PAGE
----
|Born||April 22, 1971|
|Origin||Moore, Oklahoma, U.S.|
|Associated acts||Geoff Koch, Dann Huff|
Kellie Coffey (born April 22, 1971) is an American country music artist. She made her debut in 2002 with the release of her single "When You Lie Next to Me", a Top 10 hit on the Billboard Hot Country Singles & Tracks (now Hot Country Songs) charts. Her debut album, also titled When You Lie Next to Me, was released the same year on BNA Records, and in 2003, Coffey won the Top New Female Vocalist award from the Academy of Country Music. She was inducted into the Oklahoma Music Hall of Fame in 2018.
Kellie Coffey was born April 22, 1971, in Moore, Oklahoma. She became a regular singer after performing on the Oklahoma Opry at age nine, graduated from Westmoore High School in Moore in 1989, and participated in various musicals while attending the University of Oklahoma. Later on, she moved to Los Angeles, California, where she lived in a friend's apartment. At the same time, she sang demos, as well as music used by The Walt Disney Company and the television show Walker, Texas Ranger. She also sang backing vocals for Barbra Streisand at a Las Vegas show.
After a showcase at a Los Angeles restaurant, Coffey was signed to a publishing contract with Warner/Chappell Music. Later, she moved to Nashville, Tennessee, where she auditioned for recording contracts. BNA Records, a sister label of RCA Records, signed her in 2001.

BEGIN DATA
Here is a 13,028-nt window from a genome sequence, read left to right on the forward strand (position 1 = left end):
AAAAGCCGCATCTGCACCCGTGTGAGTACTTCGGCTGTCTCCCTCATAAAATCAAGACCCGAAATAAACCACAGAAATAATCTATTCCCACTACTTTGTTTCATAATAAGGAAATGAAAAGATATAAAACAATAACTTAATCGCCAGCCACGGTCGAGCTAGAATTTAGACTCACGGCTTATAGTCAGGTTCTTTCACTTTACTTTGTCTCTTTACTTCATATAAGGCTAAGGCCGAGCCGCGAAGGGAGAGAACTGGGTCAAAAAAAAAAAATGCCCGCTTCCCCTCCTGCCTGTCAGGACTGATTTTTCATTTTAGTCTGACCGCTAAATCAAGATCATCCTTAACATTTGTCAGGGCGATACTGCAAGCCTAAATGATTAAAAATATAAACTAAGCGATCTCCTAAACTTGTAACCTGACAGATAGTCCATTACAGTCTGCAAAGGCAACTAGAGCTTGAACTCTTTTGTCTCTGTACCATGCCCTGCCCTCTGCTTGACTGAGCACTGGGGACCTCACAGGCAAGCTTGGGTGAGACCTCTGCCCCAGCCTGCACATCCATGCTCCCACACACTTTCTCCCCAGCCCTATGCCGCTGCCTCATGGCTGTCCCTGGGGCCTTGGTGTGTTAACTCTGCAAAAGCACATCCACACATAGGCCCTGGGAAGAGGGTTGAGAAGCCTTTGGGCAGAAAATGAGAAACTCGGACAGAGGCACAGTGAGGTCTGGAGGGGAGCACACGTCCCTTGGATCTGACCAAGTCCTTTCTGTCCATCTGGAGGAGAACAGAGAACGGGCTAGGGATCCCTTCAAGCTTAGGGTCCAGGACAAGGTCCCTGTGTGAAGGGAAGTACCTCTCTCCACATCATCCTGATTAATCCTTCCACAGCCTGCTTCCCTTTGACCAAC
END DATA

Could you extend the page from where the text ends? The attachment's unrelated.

2002–2003: When You Lie Next to Me
Coffey released her debut single "When You Lie Next to Me" in December 2001. The song spent 33 weeks on the Billboard country singles charts, reaching a peak of number 8. It was the title track to her Dann Huff-produced debut album When You Lie Next to Me. She co-wrote seven of the album's 11 songs, including all three of its singles. Following the title track were "At the End of the Day" at number 18 and "Whatever It Takes" at number 44.
Stephen Thomas Erlewine of Allmusic rated the album three stars out of five, describing Coffey as "a more approachable Faith Hill— her polished country-pop is every bit as urbane, yet it doesn't feel as glamorous." Country Standard Time reviewer Jeffrey B. Remz compared her vocals to those of Sara Evans, saying that Coffey's voice was "strong [and] full-bodied" An uncredited article in the Grand Forks Herald described the title track as "one of those lush, lyrical ballads that makes you long for a slow dance with the one you love."